Targeting core audiences and small tweaks are the key to raising MLS Cup ratings

While the MLS Cup Final this past Sunday turned out to be incredibly entertaining, it struggled to find an audience. Viewership for the Columbus Crew SC vs. Portland Timbers match wound up being one of the lowest watched MLS Cup Finals in history with 668k watching on ESPN and 206k on Univision Deportes according to @SportsTVRatings. To be fair, that was a better number than I was expecting after hearing the initial news Monday. These numbers were similar to last year’s Final when the LA Galaxy beat the New England Revolution and Landon Donovan ended his career. To have similar viewership with Landon Donovan’s final game can be a small victory but that doesn’t hide that there are still some issues with MLS being able to gain a broader TV audience than diehard MLS fans.

TV is the “elephant in the room” when it comes to MLS growth. It is the one aspect that hasn’t totally been figured out by MLS and is the key for future success. It also doesn’t help they are in an unwinnable position as they must worry about domestic and international success and have started decades later than everybody else.

By placing the MLS playoffs during the fall, it is most likely that the game will be in direct competition with the NFL. The NFL, as well as College Football, rules TV and, with games on Monday; Thursday; Saturday; Sunday; and sometimes Friday, there isn’t much opportunity for MLS to have their Final and not conflict with the NFL.

One idea is to have the MLS Cup Final on a weeknight like Tuesday or Wednesday night. I think this is a pretty good idea and since this wouldn’t conflict with the NFL, would be an easier TV night for domestic ratings. Two issues that can prevent this from happening is that this creates a risk that a team who hosts the game will still not be able to sell out the Cup Final, causing an even bigger embarrassment.

Also, MLS just signed TV deal agreements with over 3/4 of the world. This years MLS Cup Final was on Sky Sports 1 in the UK. A 4:25 PM kickoff means a 9:25 PM kickoff in the UK. Putting the game at 9:00 PM on a weekday means 2:00 AM in the UK and you may as well forget anyone in Europe or anywhere else, other than the Americas, watching this game. Now, maybe MLS should take a priority on improving domestic ratings than international, but, considering they have spent millions on these star players from Europe, international ratings are important for them too.

Another idea is to switch to the winter schedule, and have the MLS Cup Final around May like the conclusion of many other soccer leagues around the world. This isn’t going to work and won’t be adopted by MLS for a variety of reasons. First, ESPN and FOX want MLS for the summer months when the only mainstream sport on TV is baseball and are in need of live sports. Second, by following an August-May schedule, MLS will be in competition with the NFL for 2/3 of the MLS season instead of 1/2 of the season now. While this puts the MLS Cup Final on at a better time of the year, it sacrifices most of the season and does something that MLS is trying to avoid in the first place. Third, every team except for San Jose, LA, Houston, Dallas and Orlando are located in places where it is freaking freezing in the winter. That is 3/4 of MLS situated in cold climates in the winter. If some places are having trouble filling their stadiums during a beautiful summer night, imagine how hard it’ll be to convince people to do that in 10 degree weather for a Chicago Fire game. Finally, the Seattle Sounders and New England Revolution currently play in NFL stadiums. Arthur Blank is building a stadium in Atlanta for his Falcons and a new MLS team. The fact that MLS operates during the time NFL is in their offseason is attractive to NFL owners to also own an MLS team in order to maximize on stadium revenue during the NFL offseason when their stadiums would normally be empty during that time and make it easier to sell to their local government to obtain taxpayer money to build their stadium. MLS would be stupid to shut that possible door, especially when they have just approved expansion to 28 teams.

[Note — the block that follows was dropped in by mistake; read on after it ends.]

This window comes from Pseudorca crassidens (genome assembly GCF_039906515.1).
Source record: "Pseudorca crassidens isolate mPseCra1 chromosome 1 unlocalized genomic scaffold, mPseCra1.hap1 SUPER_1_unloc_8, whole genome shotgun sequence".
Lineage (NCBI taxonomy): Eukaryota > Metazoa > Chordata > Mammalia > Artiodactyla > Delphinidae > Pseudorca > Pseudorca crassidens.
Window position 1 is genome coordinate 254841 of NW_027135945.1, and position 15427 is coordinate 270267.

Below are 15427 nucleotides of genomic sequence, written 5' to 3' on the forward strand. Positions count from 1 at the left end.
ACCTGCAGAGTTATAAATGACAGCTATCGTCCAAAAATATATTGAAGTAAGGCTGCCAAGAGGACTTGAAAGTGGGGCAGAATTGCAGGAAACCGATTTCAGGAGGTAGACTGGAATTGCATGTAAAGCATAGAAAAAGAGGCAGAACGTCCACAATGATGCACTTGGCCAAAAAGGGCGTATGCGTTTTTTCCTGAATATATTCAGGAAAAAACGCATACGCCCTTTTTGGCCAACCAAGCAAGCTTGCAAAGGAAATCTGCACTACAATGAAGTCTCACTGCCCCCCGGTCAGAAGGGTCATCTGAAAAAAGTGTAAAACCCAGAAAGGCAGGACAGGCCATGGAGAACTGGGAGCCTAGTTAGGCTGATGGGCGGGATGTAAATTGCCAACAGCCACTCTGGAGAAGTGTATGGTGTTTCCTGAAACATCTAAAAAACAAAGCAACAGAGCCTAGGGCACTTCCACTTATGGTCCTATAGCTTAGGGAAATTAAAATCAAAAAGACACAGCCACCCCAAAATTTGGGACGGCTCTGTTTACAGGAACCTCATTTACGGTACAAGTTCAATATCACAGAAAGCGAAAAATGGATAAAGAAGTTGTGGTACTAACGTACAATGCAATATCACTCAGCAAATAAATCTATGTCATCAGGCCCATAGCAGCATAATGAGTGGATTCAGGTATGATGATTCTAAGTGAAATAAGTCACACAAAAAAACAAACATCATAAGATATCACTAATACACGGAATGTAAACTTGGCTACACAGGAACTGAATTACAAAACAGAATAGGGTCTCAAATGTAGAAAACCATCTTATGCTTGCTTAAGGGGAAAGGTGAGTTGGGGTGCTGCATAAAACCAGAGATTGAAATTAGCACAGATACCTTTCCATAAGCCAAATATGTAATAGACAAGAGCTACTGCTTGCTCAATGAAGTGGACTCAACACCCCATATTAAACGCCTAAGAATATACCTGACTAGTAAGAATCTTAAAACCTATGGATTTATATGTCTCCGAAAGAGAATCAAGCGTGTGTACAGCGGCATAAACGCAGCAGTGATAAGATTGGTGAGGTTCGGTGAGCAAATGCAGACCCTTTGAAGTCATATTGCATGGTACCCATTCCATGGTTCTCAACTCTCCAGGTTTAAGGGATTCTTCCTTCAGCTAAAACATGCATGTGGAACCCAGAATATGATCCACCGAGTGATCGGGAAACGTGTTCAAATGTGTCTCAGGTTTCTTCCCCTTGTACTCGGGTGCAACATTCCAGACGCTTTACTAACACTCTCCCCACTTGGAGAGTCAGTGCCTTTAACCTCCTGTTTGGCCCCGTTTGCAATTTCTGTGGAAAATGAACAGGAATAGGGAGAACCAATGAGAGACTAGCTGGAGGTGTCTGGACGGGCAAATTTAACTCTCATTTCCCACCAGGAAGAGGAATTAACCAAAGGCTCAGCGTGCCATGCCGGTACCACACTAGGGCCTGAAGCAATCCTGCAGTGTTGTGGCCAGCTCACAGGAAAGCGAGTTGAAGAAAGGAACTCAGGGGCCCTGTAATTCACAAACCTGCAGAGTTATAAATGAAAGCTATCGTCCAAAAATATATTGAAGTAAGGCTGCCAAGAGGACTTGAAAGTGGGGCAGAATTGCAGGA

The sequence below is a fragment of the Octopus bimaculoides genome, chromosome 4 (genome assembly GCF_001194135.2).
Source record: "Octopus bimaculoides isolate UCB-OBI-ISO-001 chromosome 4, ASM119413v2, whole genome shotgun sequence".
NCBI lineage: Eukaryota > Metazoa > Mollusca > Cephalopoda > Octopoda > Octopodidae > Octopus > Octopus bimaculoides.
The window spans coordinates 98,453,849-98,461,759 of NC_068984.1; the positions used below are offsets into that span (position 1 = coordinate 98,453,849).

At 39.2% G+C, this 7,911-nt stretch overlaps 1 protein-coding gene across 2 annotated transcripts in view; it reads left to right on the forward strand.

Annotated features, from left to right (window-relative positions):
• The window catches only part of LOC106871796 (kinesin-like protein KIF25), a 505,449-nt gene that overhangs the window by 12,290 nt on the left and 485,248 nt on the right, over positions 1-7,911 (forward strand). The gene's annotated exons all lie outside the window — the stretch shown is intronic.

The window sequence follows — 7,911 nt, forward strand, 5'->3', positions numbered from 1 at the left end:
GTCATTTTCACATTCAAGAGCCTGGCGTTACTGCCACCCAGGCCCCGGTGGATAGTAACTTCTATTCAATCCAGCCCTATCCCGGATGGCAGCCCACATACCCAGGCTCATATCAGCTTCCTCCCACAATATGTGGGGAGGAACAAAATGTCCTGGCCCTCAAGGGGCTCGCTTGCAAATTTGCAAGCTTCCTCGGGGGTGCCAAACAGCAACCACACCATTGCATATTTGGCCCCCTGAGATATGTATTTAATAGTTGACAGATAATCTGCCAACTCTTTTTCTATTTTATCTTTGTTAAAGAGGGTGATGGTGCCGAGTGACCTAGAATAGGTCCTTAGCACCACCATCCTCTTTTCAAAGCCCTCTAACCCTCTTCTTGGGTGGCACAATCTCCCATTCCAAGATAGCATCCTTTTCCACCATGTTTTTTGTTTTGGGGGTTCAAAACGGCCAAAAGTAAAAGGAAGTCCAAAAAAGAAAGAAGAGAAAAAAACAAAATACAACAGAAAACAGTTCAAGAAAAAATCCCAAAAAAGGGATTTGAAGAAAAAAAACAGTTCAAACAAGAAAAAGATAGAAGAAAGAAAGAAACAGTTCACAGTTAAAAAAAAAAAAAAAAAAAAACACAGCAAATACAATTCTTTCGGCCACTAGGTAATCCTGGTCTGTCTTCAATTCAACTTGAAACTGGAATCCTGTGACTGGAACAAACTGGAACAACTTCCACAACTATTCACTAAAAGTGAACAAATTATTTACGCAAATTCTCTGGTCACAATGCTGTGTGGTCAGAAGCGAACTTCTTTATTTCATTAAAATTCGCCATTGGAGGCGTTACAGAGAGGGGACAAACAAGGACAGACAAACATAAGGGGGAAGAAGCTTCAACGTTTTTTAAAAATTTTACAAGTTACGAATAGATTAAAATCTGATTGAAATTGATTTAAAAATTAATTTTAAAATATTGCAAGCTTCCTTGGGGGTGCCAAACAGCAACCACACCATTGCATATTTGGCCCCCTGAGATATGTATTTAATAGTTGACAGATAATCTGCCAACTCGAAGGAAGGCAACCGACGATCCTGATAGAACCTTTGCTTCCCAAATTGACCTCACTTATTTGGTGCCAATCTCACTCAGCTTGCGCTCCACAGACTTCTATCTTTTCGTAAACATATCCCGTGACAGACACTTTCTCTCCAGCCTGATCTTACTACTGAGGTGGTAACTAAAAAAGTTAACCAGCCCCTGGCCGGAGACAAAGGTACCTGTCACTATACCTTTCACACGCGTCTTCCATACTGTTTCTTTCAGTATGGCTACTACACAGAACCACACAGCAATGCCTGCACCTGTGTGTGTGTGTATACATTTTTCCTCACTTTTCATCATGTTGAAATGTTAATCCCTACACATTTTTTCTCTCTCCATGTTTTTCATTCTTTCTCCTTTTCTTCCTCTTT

Maybe it’s best for MLS to stick with their plan to have their games on Sunday’s and not worry what the NFL is doing. MLS is in the unenviable task of trying to attract non sports fans and fans of other sports but they must also try to attract soccer fans who may rather watch other soccer leagues around the world.

Head of the Premier League Richard Scudamore talked about the EPL in the United States at Blazer Con, and what he said applies to MLS. He explained that the United States has so many people that you don’t necessarily need to have NFL viewership numbers and be a successful sport. There are 320 million people living in the United States. If just 1% watches the Premier League every week, that is 3.2 million viewers a week and compared to current EPL ratings, would be a rousing success for non-World Cup soccer viewership in this country. If 50 million people watch the NFL on Sunday’s, that means there is 270 million people doing something else on Sunday afternoons. Maybe we should worry less about the 50 million watching the most popular sport in the country because they’re going to watch the NFL no matter what, and focus on the 270 million not watching the NFL and figure out how to get just 1% of them to watch MLS. When measured like that, MLS can utilize small tweaks and not have to completely change the system in order to increase ratings for their championship game.

About Phillip Bupp

News editor for The Comeback and Awful Announcing, highlight consultant for Major League Soccer as well as a freelance writer for hire. Opinions are my own but feel free to agree with them. Follow me on Twitter @phillipbupp